Le petit Nicolas

For the 2009 film, see Le Petit Nicolas (film). For the TV series, see Le Petit Nicolas (animated series).
Le petit Nicolas, Denoël, 1960

Le petit Nicolas (Little Nicholas) is a series of French children's books. It was created by René Goscinny and illustrated by Jean-Jacques Sempé and it was first published on March 29, 1959. The books depict an idealized version of childhood in 1950s France.

The books are told from the point of view of Nicolas himself, which gives the book a distinct and personal sense of humor. The narration is a pastiche of childish storytelling, with run-on sentences and schoolyard slang used in abundance, and much of the humor derives from Nicolas' misunderstanding of adults' behavior. At the same time, adults are as much a target of the book's satire as children, as the straightforward and uncomplicated worldview of the child narrator exposes the flaws of adult perception. This subversive element in Le petit Nicolas made it an early example of modern children's literature that is centered on the experience of the child's interpretation of the world, rather than an adult's.


The characters from the French edition include (with names from Anthea Bell's English translation in square brackets):

Spanish version.

For Latin America the book published by Alfaguara had the Spanish translation, by _______ (information of the 1993 edition).

Names for this edition were

Nicolas Clotario Alcestes Eudes Godofredo Agnan Joaquín Majencio Rufo Eduviges Luisa Rex

Other characters include Nicolas's parents, as well as teachers and administrators in the school. The teacher is hard-working and loves the children, although they usually drive her crazy. The superintendent, Mr. Dubon, is known as "le Bouillon" ("Old Spuds").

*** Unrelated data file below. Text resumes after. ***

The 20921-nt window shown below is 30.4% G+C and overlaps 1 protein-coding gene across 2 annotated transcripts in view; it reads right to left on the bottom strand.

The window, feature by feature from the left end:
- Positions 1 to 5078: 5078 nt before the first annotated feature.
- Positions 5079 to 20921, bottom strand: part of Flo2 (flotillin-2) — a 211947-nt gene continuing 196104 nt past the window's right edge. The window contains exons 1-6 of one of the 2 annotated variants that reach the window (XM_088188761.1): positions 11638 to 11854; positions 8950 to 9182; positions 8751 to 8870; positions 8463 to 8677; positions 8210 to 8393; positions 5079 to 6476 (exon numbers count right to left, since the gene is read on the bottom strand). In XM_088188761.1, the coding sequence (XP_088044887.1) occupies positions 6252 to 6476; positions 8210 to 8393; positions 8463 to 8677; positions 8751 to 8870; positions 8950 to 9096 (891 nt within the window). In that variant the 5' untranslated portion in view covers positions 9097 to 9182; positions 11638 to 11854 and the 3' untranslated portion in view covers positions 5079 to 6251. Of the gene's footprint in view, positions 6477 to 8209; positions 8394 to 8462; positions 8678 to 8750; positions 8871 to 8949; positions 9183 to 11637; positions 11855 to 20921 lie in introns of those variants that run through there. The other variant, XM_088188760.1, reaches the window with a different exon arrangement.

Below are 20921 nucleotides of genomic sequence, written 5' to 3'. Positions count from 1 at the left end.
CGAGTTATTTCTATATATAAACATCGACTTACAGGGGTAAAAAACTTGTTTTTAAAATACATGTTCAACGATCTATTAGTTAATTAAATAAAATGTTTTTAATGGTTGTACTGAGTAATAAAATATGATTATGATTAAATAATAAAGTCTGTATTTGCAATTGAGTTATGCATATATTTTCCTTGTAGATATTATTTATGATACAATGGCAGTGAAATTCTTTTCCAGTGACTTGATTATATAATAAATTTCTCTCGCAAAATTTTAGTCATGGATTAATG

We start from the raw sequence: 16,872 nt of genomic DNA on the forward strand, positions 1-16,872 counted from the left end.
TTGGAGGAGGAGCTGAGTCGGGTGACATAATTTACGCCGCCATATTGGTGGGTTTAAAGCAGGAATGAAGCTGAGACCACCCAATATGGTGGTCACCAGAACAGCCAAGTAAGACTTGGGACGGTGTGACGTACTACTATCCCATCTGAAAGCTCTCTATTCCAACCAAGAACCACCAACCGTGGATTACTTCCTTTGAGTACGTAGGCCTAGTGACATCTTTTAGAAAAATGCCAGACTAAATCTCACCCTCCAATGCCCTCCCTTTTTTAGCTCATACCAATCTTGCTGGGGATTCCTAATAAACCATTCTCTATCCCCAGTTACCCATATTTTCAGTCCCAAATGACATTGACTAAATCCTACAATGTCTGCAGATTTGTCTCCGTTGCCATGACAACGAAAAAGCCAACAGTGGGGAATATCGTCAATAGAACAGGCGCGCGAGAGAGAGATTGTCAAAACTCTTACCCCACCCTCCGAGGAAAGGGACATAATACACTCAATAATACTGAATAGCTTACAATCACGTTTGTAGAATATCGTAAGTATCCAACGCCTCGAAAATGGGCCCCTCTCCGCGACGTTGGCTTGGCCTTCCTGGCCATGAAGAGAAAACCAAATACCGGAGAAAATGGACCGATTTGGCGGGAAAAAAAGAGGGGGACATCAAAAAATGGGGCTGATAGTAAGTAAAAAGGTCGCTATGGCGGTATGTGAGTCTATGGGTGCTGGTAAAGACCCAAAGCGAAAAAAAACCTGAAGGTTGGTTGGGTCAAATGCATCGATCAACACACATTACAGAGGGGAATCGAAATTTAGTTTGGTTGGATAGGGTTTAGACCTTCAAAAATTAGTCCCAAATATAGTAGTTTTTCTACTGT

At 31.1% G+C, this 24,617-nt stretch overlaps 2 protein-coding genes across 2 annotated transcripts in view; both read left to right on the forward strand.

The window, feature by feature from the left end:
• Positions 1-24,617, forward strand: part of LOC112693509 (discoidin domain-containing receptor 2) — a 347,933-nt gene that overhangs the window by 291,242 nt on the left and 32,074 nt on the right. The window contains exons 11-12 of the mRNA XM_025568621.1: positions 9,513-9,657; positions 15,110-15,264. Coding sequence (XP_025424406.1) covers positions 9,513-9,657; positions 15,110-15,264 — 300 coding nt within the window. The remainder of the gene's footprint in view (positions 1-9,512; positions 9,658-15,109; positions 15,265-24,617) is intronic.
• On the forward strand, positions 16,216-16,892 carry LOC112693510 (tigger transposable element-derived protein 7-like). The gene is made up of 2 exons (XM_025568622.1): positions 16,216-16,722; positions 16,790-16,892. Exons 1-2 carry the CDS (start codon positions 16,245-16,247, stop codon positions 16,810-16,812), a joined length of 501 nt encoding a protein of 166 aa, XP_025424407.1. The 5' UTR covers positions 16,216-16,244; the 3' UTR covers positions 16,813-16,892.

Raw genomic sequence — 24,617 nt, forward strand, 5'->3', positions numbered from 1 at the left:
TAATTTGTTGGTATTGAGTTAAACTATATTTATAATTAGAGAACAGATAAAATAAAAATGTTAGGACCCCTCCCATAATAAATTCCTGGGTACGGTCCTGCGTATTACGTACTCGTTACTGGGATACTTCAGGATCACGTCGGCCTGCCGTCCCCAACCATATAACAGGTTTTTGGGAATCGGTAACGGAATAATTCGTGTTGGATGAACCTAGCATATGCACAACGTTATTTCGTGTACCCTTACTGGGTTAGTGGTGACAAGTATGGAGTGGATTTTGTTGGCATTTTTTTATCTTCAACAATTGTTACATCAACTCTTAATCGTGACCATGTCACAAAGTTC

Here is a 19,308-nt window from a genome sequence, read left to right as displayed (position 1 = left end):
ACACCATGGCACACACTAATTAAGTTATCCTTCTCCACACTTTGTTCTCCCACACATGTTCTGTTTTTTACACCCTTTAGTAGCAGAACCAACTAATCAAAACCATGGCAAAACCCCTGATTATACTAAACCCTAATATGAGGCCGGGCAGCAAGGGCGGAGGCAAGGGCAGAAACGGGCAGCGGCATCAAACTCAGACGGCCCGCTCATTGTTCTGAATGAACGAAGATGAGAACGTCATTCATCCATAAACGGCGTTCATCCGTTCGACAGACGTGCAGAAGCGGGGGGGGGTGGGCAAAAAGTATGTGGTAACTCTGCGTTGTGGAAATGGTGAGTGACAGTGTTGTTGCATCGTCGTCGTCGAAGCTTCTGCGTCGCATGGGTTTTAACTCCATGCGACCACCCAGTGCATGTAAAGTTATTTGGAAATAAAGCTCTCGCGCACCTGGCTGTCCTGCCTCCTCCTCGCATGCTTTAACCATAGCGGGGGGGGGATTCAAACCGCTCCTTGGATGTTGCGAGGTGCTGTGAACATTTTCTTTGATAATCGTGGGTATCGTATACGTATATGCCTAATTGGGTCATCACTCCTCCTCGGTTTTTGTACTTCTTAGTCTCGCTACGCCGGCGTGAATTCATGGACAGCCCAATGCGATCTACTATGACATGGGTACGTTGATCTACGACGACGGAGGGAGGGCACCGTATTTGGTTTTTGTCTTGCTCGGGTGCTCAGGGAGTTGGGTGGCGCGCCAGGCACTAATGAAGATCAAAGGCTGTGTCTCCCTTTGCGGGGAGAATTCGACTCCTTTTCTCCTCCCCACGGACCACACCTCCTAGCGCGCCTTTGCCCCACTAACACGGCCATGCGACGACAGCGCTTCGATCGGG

When Nicolas is going to a camp for vacations, he and the other children are forced to take a nap. The supervisor decides to tell them a story about "a caliph who was a very good man but who had a very evil vizier...", which is a prelude to Goscinny's future comic series Iznogoud. The supervisor then tells about how the caliph dresses as a common man to find out what people think of him, and the evil vizier takes his place, which is the plot of one Iznogoud adventure.

As an example, in the French version of one particular story, an English student named George MacIntosh is enrolled in Nicolas' class. Because the name "George" in French (Georges) is pronounced with a soft "g" (like "su" in "measure"), the class has difficulty coming up with a nickname, but eventually decides on "Djodjo," playing with the hard "dj" sound. In the English version, George's nationality had to be changed; he became Flemish, and his nickname went from "Djodjo" to "Djocky". Spanish version has this name translation to Jorge McInstosh -> Chorches -> and they fight and is called "Chocho".

In this version, the teacher M. Dubon (nicknamed "le Bouillon") becomes Mr. Goodman (nicknamed "Old Spuds" from his verbal tic of demanding the children 'look him in the eye' linked to the fact that Nicholas knows potatoes have eyes). In the French version of the story, M. Dubon gets his nickname from the concept of bubbles of fat resembling eyes rising to the surface of boiling broth ("bouillon"). Spanish version names it like the original French edition, "el Caldo", even though this expression is not commonly used in Latin America.

English edition

An English edition with the title Young Nicolas was completed by Stella Rodway for Hutchinson & Co. in 1961. It was published in the USA by Bobbs-Merrill in 1962. The characters' names retain the French form. The title page lists the authors simply as "Sempé and Goscinny".

An English edition of the series with anglicized character names was released in 1978, translated by Anthea Bell. This contained five volumes: Nicholas and the Gang at School, Nicholas and the Gang Again, Nicholas on Holiday, Nicholas and the Gang, and Nicholas at Large. The first volume was republished with more complete illustrations in 2005 by Phaidon Press as Nicholas. Four further volumes followed from Phaidon, as Nicholas Again, Nicholas on Holiday (Nicholas on Vacation in North America), Nicholas and the Gang, and finally Nicholas in Trouble in 2008.

Another English translation of Le petit Nicolas, with the title The Chronicles of Little Nicholas, was published in New York by Farrar, Straus Giroux in 1993. The translator is not named in this edition; the copyright page attributes copyright for the translation to Farrar, Straus & Giroux.

Nicholas was the subject of a Mildred L. Batchelder Honour for translated children's books in 2006 given by the Association for Library Services to Children (ALSC), a division of the American Library Association, and Nicholas and the Gang received the same honour in 2008.

English books


External links


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